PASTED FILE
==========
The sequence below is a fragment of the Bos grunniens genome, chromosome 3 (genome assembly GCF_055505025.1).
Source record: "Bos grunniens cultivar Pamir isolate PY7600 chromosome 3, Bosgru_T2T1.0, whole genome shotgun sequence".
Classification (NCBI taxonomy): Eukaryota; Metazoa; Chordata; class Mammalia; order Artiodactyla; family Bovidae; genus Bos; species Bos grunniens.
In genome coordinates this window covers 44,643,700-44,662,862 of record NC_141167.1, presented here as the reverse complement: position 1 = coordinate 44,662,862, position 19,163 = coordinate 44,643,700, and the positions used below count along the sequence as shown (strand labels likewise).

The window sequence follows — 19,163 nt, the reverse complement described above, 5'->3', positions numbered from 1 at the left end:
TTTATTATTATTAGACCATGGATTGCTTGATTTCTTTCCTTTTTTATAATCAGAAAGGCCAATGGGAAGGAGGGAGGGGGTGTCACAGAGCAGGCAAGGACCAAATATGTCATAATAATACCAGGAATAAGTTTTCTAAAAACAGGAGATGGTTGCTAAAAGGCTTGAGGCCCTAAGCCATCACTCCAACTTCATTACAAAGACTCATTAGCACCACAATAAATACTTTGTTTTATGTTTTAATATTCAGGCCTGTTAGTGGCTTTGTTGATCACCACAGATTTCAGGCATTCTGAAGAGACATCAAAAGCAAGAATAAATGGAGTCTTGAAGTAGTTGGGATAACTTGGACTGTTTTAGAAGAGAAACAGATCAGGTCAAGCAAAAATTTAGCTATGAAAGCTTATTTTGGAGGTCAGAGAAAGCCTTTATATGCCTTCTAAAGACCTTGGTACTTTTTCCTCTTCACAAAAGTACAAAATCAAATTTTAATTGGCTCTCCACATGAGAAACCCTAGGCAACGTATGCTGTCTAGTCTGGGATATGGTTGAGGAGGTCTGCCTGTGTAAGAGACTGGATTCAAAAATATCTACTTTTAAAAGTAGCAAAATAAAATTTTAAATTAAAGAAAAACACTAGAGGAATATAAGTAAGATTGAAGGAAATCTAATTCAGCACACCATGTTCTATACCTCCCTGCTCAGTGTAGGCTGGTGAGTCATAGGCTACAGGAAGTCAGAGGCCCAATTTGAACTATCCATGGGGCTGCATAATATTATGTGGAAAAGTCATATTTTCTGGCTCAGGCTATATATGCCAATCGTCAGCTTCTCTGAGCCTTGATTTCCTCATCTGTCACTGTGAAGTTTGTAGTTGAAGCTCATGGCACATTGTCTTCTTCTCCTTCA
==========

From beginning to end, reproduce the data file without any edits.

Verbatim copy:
The sequence below is a fragment of the Bos grunniens genome, chromosome 3 (genome assembly GCF_055505025.1).
Source record: "Bos grunniens cultivar Pamir isolate PY7600 chromosome 3, Bosgru_T2T1.0, whole genome shotgun sequence".
Classification (NCBI taxonomy): Eukaryota; Metazoa; Chordata; class Mammalia; order Artiodactyla; family Bovidae; genus Bos; species Bos grunniens.
In genome coordinates this window covers 44,643,700-44,662,862 of record NC_141167.1, presented here as the reverse complement: position 1 = coordinate 44,662,862, position 19,163 = coordinate 44,643,700, and the positions used below count along the sequence as shown (strand labels likewise).

The window sequence follows — 19,163 nt, the reverse complement described above, 5'->3', positions numbered from 1 at the left end:
TTTATTATTATTAGACCATGGATTGCTTGATTTCTTTCCTTTTTTATAATCAGAAAGGCCAATGGGAAGGAGGGAGGGGGTGTCACAGAGCAGGCAAGGACCAAATATGTCATAATAATACCAGGAATAAGTTTTCTAAAAACAGGAGATGGTTGCTAAAAGGCTTGAGGCCCTAAGCCATCACTCCAACTTCATTACAAAGACTCATTAGCACCACAATAAATACTTTGTTTTATGTTTTAATATTCAGGCCTGTTAGTGGCTTTGTTGATCACCACAGATTTCAGGCATTCTGAAGAGACATCAAAAGCAAGAATAAATGGAGTCTTGAAGTAGTTGGGATAACTTGGACTGTTTTAGAAGAGAAACAGATCAGGTCAAGCAAAAATTTAGCTATGAAAGCTTATTTTGGAGGTCAGAGAAAGCCTTTATATGCCTTCTAAAGACCTTGGTACTTTTTCCTCTTCACAAAAGTACAAAATCAAATTTTAATTGGCTCTCCACATGAGAAACCCTAGGCAACGTATGCTGTCTAGTCTGGGATATGGTTGAGGAGGTCTGCCTGTGTAAGAGACTGGATTCAAAAATATCTACTTTTAAAAGTAGCAAAATAAAATTTTAAATTAAAGAAAAACACTAGAGGAATATAAGTAAGATTGAAGGAAATCTAATTCAGCACACCATGTTCTATACCTCCCTGCTCAGTGTAGGCTGGTGAGTCATAGGCTACAGGAAGTCAGAGGCCCAATTTGAACTATCCATGGGGCTGCATAATATTATGTGGAAAAGTCATATTTTCTGGCTCAGGCTATATATGCCAATCGTCAGCTTCTCTGAGCCTTGATTTCCTCATCTGTCACTGTGAAGTTTGTAGTTGAAGCTCATGGCACATTGTCTTCTTCTCCTTCA